It’s intimidation time. I’m on the back porch talking to a middle-aged symbol of virility. The man has a barrel chest, a silk shirt, a gold chain around his neck, and the faint scent of cologne. He has heard I’m a preacher, and now wants to teach me the Bible. What would I do without this extra schooling? He’s trying to explain to me why it’s okay for a married man to lust after other women as long as he doesn’t sleep with them. I remind him Jesus still calls that behavior adultery of the heart. My “Bible teacher” halts for a moment as though he’s hit a speed bump. “I get what Jesus was trying to say,” he says. “But that command is a bit extreme.” Then the guy goes on to strengthen his case using phrases like “human nature” and “window shopping” and “look with your eyes, but not with your hands.” Gee whiz. What profound stuff. I notice men air out these sketchy views when they’re being challenged to rise above their personal weaknesses.
The fact is, Jesus makes us nervous. If you think He doesn’t, take this verse for a test drive: “You therefore must be perfect, as your heavenly Father is perfect” (Matt. 5:48). Here’s another one from God the Father: “You shall be holy, for I am holy” (1 Pet. 1:16). Both of them call and command us to be like God. Whenever I see these passages, I feel a certain visceral need to explain them away. They sound difficult, if not impossible. They also sound suspiciously performance driven—a no-no in the evangelical world, where we prefer to speak of relationship instead of being and doing things.
Rats. Somebody needs to at least take the edge off the whole thing. And Christians have often done so…poorly.
Opinions in some circles say you must not attempt to be or do anything in the Christian life until you feel it is normal to you. Supposedly, that keeps it real. If you don’t feel like doing what the Bible commands, and you do it anyway, that suggests you are faking the Christian life. Yet we go to work without wanting to go. Does that mean we’re hypocrites? We also do homework and practice musical instruments when we don’t feel like it. Do those things mean we’re phonies? It more likely indicates we are responsible and committed people who have found something more important than our moods.
A follow-up idea tells us to wait for the Holy Spirit to make us behave. This “Be who you are until you’re different” approach creates a passive attitude toward Christian growth. It basically says that the guy on the back porch with me who drools over every skirt he sees, will one day, unexplainably, stop. Blind-sided by the work of the Holy Spirit, obedience will simply happen to him. It probably won’t though. The Bible describes the indispensable role of God’s work within—If Christ isn’t living in us, then we can forget living Christ. Yet there are scores of moral imperatives in the New Testament that command our activity.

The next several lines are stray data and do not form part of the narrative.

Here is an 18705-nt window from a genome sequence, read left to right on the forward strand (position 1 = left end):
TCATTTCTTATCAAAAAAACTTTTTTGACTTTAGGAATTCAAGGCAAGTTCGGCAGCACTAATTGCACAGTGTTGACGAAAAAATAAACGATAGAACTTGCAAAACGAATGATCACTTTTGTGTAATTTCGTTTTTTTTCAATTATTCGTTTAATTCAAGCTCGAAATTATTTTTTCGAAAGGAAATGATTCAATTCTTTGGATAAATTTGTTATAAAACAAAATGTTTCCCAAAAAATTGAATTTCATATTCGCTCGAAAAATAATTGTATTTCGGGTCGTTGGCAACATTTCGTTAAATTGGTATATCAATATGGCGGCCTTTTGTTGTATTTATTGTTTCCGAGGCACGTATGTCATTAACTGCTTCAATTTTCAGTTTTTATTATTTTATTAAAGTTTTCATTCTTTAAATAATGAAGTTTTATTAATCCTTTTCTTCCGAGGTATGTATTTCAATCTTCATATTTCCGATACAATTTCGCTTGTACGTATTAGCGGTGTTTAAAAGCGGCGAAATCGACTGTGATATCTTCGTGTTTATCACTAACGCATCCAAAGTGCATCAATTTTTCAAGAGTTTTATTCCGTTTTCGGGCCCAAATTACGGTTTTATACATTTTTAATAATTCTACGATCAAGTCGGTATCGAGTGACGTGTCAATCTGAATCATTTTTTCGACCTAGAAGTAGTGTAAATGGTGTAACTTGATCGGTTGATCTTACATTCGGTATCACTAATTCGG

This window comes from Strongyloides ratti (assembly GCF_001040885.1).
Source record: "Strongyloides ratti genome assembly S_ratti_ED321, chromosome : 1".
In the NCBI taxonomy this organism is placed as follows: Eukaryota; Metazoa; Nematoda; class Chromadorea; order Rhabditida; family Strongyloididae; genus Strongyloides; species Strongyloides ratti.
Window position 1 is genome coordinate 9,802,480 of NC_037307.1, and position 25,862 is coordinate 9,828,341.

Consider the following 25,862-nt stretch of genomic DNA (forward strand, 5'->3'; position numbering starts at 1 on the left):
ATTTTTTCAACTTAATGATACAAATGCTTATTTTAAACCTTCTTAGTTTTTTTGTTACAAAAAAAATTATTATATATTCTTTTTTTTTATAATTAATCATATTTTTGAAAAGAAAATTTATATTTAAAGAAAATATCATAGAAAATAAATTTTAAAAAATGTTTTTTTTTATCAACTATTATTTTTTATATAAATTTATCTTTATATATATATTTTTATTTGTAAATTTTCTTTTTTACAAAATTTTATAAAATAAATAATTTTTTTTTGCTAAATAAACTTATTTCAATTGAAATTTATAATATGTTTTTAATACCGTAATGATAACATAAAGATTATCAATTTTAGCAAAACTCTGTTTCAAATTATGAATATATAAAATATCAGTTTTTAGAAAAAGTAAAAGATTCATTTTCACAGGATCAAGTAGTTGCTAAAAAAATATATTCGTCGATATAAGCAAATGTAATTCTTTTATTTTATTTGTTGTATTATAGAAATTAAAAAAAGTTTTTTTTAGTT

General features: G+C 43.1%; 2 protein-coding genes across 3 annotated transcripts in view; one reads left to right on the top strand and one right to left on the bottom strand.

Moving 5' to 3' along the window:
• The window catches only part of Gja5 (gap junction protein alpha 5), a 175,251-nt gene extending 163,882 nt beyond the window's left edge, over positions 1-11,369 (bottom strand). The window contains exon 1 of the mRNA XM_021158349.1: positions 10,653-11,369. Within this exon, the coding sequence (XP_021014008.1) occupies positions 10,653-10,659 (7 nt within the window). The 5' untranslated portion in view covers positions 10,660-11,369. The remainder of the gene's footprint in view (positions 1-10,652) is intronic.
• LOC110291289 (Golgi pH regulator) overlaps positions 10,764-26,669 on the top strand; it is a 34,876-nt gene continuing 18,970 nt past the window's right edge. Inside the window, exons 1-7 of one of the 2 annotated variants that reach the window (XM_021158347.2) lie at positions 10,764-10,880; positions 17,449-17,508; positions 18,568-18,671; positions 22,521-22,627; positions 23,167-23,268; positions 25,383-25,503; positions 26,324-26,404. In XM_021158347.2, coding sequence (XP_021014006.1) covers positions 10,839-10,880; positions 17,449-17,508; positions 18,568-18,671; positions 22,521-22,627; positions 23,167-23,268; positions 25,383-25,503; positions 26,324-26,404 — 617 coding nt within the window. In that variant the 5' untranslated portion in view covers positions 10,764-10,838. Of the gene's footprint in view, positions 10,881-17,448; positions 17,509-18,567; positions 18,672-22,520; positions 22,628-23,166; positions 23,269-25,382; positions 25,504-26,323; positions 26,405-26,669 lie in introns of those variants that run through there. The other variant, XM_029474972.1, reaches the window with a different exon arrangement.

When it comes to righteousness, we’re not told to wait or to feel. We’re told to practice (1 John 2:29). That means some things in the Christian life don’t come automatically. Some don’t feel natural right out of the starting gate. Ice skaters look like they were born on ice. They weren’t. They started off as awkward monstrosities. Then a hovering, slightly neurotic mom enforced a regimen of practice. Thousands of hours later, the same kid with wobbly knees who looked like an ostrich in combat boots, now seems fluid and graceful.
It won’t be long before we encounter some required “moves” we think are impossible. That’s when theology hits the fan. We look for loopholes, ways around the requirement. Maybe the Bible has been translated or interpreted wrongly. In some extreme cases Christians suspect that maybe the Bible itself is just plain wrong. A lot of this comes from being terribly ashamed of what we can’t do or the exhaustion brought on by trying.
But the practice of righteousness is about learning grace—grace in the face of failure as well as grace for successfully rejecting sin (Titus 2:11-12). Grace says to the adulterous woman in John chapter 8, “Does no one condemn you? Neither do I. Go and sin no more.” That message essentially says to us, “No condemnation!” and in the next breath, “Stop sinning!”
The perfectionists among us can become so disappointed that they’re crushed by their own failures. It’s hard to resume practice when every fall means benching yourself and breaking out the Twinkies. You have to learn the grace of God’s unconditional love and acceptance so you can go on practicing righteousness without fear. Still, even while pursuing Christ-likeness with gusto, we will find the experience grueling without a coach, an enabler. We won’t even know how to tie on our skates. In this case, you have to learn the grace of God’s supply for victory, that you’re not alone in practicing turns, spins, and jumps. You have an indwelling glorious helper who loves you and loves what you’re doing (John 14:15-16).
It’s going to be okay, really.